Lawyers for both the state and those opposing New Jersey’s push for sports gambling will each have 30 minutes to present their oral argument in the case, according to John Brennan of NorthJersey.com.
Ted Olson, who won the Bush vs. Gore U.S. Supreme Court case which decided the 2000 Presidential election, is arguing for New Jersey while Paul Clement, who failed in his attempt to crush the Affordable Care Act in the Supreme Court, is representing the sports leagues and Paul Fishman is speaking on behalf of the DOJ. Each will have 15 minutes.
New Jersey, which lost an original judge’s ruling which blocked sports betting in the state back in February, is arguing that the Professional and Amateur Sports Protection Act of 1992 is unconstitutional. The PASPA forbids wagering on sports in all but four states, and only allows single-game betting in Nevada.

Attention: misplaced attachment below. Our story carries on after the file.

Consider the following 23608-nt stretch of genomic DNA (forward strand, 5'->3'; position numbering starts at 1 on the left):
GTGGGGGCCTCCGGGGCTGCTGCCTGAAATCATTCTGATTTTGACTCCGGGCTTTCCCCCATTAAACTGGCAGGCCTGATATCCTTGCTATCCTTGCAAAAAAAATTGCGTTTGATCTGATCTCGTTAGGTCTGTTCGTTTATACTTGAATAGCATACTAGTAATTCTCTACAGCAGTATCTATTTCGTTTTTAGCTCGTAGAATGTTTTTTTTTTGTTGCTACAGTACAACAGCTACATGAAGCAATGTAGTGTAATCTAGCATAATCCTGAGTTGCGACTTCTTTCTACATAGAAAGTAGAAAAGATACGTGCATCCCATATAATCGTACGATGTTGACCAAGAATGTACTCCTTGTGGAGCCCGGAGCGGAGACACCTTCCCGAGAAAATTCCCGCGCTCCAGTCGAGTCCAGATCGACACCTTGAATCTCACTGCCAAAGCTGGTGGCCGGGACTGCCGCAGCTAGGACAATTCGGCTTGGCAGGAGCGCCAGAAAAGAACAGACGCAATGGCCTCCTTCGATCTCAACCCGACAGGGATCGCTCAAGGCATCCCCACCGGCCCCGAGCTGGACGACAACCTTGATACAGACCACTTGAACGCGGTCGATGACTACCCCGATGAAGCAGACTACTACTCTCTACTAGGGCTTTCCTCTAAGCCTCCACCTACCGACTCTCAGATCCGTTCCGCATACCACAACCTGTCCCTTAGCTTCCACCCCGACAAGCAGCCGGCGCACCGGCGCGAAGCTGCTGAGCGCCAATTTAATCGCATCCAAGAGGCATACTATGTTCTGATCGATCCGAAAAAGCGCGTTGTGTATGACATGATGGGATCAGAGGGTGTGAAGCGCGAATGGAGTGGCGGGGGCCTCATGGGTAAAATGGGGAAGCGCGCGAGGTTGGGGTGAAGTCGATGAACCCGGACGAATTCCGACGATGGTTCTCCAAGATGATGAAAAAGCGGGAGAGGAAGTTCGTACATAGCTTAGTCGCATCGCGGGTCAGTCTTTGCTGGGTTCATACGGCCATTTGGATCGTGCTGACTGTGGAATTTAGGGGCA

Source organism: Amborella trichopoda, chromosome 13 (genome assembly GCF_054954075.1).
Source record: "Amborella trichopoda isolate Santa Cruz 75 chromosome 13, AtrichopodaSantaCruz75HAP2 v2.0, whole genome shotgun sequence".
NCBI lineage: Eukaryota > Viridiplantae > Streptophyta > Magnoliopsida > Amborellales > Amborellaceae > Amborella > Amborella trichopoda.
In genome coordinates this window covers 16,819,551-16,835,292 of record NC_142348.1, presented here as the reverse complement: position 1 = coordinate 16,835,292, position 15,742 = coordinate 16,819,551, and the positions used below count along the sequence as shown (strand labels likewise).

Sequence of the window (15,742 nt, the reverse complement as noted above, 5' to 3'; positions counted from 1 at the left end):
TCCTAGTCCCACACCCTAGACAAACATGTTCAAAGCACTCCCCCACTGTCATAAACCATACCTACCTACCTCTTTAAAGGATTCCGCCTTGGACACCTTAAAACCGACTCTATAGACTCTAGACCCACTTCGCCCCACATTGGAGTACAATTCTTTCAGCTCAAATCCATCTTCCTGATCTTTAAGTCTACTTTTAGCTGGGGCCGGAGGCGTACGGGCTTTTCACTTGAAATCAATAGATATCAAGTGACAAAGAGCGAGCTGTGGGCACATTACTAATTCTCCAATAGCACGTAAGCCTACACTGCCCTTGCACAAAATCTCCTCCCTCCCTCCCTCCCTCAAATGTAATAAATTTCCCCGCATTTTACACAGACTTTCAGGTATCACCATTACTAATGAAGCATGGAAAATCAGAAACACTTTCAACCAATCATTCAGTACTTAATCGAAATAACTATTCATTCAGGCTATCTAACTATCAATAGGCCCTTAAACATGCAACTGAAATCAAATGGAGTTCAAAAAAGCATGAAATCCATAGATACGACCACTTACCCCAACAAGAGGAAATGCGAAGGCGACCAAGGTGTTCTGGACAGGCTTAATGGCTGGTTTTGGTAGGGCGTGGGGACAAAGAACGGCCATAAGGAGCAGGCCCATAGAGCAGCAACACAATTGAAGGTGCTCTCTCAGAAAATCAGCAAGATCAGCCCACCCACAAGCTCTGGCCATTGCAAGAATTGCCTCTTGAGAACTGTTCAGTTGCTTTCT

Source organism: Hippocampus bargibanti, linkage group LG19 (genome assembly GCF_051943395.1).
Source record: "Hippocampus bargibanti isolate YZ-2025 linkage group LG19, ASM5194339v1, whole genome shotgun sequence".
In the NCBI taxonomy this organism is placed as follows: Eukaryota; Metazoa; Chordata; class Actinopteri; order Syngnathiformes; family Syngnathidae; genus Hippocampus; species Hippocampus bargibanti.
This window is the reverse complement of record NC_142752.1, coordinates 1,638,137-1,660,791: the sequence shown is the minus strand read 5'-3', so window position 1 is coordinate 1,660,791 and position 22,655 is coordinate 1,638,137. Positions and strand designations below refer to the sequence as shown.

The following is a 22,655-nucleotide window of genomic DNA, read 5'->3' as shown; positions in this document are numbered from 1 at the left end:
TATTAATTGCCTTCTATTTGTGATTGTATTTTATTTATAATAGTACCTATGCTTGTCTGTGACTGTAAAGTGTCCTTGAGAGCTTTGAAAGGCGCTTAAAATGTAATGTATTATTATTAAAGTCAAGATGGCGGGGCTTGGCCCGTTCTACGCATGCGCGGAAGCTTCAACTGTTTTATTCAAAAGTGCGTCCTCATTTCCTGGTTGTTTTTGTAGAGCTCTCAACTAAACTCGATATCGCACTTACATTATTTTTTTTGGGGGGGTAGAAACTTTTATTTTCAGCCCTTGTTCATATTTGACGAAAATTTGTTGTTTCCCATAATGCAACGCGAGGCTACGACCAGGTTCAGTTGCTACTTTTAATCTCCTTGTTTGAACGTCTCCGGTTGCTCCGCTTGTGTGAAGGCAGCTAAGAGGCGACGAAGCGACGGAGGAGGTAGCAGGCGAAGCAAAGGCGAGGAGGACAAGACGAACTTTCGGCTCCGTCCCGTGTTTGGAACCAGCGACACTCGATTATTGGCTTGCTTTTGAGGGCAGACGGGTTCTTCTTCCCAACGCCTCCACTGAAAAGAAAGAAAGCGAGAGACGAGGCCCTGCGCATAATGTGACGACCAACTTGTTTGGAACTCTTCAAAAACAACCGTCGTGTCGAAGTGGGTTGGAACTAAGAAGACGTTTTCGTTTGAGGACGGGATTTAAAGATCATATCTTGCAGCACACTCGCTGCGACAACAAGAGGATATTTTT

"Let's face reality - it's a $380 billion industry annually throughout the country, and most of that is done illegally. In that huge market, just under $2.8 billion is wagered in Nevada,” State Assemblyman John Amodeo told the Philadelphia Inquirer. "With our location on the East Coast, it could be a $100 billion industry here."
In May attorney generals in Virginia, West Virginia, Georgia, and Kansas sided with New Jersey’s cause, filing amicus briefs to support the Garden State fight against the PASPA. Other states are watching this court battle closely, with interest in following in New Jersey’s path if they are able to overturn the ban.
Here are two good follows - Joe Brennan Jr. and Griffin Finan - both of whom will be live Tweeting the proceedings:
Ted Olson just walked in & literally every head turned. Top US lawyer, NJ's counsel today.— Joe Brennan Jr (@joebrennanjr) June 26, 2013
Third Circuit has never directly addressed constitutionality of PASPA. Sides disagree on what 3rd Cir has previously held on standing— Griffin Finan (@G_Finan) June 26, 2013